Photo of Matthew McDade

On October 7, 2015, the Consumer Financial Protection Bureau (“CFPB”) proposed a rule that would severely limit the use of arbitration clauses in many consumer financial agreements and likely increase class action litigation in the consumer financial arena. The proposed arbitration ban applies to various consumer accounts, including credit cards, checking accounts, auto title loans, pay day loans, private student loans and installment loans, among others. The proposal requires that any arbitration clauses in these agreements contain a carve-out for class action cases. Stated differently, arbitration clauses in these agreements could not prevent consumers from participating in class action litigation against their lender.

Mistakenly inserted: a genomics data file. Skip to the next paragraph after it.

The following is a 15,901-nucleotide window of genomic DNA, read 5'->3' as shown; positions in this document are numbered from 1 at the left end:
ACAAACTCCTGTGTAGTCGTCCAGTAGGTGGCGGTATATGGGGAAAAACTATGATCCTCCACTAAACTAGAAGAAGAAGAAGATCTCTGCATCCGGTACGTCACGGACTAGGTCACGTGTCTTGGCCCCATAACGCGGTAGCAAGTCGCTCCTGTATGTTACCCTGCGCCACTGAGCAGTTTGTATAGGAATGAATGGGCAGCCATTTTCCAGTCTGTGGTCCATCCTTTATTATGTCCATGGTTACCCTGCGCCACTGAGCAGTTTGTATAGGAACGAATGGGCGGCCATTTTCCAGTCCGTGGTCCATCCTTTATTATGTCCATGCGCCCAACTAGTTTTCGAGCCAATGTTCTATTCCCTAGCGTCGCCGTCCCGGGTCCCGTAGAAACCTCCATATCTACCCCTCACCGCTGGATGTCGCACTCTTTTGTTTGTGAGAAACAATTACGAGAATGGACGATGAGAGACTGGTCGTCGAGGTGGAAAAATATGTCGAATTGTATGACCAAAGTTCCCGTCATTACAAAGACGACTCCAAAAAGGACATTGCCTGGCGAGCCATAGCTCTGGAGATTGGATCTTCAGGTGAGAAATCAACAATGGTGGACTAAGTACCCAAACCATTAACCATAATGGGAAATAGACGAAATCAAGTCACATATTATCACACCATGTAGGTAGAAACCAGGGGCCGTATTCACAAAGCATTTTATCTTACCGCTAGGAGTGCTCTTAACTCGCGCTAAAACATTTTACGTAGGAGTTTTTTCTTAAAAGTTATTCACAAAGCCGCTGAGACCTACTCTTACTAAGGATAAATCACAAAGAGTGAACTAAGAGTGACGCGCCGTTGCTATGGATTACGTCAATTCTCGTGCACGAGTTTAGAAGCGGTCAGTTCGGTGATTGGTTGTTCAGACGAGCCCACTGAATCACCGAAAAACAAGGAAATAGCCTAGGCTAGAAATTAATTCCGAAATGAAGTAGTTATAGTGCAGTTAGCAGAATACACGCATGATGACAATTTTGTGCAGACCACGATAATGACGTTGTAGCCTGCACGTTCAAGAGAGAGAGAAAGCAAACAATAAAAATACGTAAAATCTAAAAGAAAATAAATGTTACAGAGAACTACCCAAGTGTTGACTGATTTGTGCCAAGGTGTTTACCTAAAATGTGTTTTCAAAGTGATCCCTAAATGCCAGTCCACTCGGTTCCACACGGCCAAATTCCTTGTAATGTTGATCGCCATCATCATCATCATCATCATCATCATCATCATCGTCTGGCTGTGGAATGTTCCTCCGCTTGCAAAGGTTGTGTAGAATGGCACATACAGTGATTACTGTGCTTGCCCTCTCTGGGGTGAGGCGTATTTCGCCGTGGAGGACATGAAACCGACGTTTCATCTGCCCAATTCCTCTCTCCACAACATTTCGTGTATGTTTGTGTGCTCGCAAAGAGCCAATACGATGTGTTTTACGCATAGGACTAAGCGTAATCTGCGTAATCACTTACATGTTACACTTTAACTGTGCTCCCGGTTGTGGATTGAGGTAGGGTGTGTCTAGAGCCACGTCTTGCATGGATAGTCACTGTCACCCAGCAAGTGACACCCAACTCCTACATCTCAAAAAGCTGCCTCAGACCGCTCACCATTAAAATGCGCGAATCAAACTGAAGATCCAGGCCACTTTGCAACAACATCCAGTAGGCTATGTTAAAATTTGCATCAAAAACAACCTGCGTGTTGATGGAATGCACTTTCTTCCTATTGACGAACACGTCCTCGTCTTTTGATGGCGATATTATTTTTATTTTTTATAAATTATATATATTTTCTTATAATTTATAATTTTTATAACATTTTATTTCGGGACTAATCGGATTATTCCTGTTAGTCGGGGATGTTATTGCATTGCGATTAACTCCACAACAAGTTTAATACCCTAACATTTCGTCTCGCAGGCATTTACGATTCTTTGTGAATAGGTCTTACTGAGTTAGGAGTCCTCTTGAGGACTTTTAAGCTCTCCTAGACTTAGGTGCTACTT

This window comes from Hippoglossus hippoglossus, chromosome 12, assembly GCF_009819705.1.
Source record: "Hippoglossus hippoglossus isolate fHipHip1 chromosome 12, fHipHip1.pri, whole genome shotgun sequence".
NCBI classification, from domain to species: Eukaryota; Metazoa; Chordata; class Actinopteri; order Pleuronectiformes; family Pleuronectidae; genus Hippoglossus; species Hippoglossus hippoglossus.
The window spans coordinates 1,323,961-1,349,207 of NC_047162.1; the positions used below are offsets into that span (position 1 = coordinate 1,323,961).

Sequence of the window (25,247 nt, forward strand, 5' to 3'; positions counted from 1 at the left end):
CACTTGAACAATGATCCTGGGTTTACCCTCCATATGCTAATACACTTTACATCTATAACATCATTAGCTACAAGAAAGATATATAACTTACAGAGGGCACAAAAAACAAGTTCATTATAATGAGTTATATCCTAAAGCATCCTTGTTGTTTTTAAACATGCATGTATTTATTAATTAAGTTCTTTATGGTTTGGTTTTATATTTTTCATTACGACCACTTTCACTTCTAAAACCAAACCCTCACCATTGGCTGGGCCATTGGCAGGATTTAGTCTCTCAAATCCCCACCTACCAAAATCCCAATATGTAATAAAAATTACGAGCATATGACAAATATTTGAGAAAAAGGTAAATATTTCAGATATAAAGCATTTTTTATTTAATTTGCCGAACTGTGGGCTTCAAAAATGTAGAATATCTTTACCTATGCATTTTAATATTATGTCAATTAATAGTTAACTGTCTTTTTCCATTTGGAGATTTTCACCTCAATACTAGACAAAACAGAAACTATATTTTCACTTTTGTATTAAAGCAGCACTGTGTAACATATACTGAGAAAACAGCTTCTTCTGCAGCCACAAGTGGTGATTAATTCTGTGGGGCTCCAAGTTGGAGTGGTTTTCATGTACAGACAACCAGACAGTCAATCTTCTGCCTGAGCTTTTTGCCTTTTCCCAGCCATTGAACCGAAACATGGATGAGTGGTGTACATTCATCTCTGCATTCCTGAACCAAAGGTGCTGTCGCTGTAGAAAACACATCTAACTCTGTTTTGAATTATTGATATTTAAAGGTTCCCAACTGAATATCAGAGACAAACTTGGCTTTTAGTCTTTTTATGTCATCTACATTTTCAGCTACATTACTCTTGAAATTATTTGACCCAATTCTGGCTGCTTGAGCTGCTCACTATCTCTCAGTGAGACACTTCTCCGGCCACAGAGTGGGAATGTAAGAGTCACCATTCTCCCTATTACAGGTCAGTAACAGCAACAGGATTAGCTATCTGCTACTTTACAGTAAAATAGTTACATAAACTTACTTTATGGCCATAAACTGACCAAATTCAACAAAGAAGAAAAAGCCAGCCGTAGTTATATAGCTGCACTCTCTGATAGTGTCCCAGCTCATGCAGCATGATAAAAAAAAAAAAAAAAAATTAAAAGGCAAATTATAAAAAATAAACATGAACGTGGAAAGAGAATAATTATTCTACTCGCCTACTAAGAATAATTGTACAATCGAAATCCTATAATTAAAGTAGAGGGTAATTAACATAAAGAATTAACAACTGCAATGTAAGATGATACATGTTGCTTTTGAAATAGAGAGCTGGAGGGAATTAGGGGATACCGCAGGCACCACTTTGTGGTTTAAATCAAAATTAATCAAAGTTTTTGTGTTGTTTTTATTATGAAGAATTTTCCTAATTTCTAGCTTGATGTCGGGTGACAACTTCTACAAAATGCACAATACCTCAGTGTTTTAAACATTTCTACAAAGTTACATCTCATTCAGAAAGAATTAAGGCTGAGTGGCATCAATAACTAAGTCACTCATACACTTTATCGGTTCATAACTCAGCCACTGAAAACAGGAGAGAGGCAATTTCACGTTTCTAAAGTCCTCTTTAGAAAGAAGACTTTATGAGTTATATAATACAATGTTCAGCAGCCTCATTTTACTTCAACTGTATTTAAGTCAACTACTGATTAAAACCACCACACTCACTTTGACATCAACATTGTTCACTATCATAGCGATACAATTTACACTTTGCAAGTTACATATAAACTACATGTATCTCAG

Additionally, as part of the proposal introduced by the CFPB, companies that choose to arbitrate individual claims must submit to the CFPB a list of all arbitration claims filed and awards issued. The CFPB is also considering publishing that information to the public through its website.

The study that led to this proposal was published in March of this year. That study was mandated by the Dodd-Frank Act. Before this proposal can be implemented, it must be examined by a small business review panel. However, if approved, the proposal would take effect 30 days after publication and would govern to all agreements entered into 180 days after the effective date.